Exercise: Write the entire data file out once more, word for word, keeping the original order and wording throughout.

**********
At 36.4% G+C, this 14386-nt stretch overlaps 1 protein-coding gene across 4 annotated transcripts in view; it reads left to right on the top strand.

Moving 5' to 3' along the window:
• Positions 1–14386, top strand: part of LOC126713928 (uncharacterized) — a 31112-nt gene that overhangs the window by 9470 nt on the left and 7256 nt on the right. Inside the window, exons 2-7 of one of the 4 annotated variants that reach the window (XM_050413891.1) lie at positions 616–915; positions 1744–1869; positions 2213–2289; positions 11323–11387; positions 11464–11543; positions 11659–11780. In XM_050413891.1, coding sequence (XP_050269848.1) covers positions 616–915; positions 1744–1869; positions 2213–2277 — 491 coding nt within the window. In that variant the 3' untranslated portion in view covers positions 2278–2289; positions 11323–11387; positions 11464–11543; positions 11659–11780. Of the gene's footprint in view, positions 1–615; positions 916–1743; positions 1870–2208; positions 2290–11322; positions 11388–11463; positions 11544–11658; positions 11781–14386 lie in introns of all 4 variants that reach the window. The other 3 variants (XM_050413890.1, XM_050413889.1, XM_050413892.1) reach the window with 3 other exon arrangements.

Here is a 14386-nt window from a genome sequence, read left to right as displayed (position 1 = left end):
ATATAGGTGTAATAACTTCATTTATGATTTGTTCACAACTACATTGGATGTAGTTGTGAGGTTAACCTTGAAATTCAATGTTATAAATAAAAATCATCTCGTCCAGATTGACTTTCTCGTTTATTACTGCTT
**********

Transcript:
At 36.4% G+C, this 14386-nt stretch overlaps 1 protein-coding gene across 4 annotated transcripts in view; it reads left to right on the top strand.

Moving 5' to 3' along the window:
• Positions 1–14386, top strand: part of LOC126713928 (uncharacterized) — a 31112-nt gene that overhangs the window by 9470 nt on the left and 7256 nt on the right. Inside the window, exons 2-7 of one of the 4 annotated variants that reach the window (XM_050413891.1) lie at positions 616–915; positions 1744–1869; positions 2213–2289; positions 11323–11387; positions 11464–11543; positions 11659–11780. In XM_050413891.1, coding sequence (XP_050269848.1) covers positions 616–915; positions 1744–1869; positions 2213–2277 — 491 coding nt within the window. In that variant the 3' untranslated portion in view covers positions 2278–2289; positions 11323–11387; positions 11464–11543; positions 11659–11780. Of the gene's footprint in view, positions 1–615; positions 916–1743; positions 1870–2208; positions 2290–11322; positions 11388–11463; positions 11544–11658; positions 11781–14386 lie in introns of all 4 variants that reach the window. The other 3 variants (XM_050413890.1, XM_050413889.1, XM_050413892.1) reach the window with 3 other exon arrangements.

Here is a 14386-nt window from a genome sequence, read left to right as displayed (position 1 = left end):
ATATAGGTGTAATAACTTCATTTATGATTTGTTCACAACTACATTGGATGTAGTTGTGAGGTTAACCTTGAAATTCAATGTTATAAATAAAAATCATCTCGTCCAGATTGACTTTCTCGTTTATTACTGCTT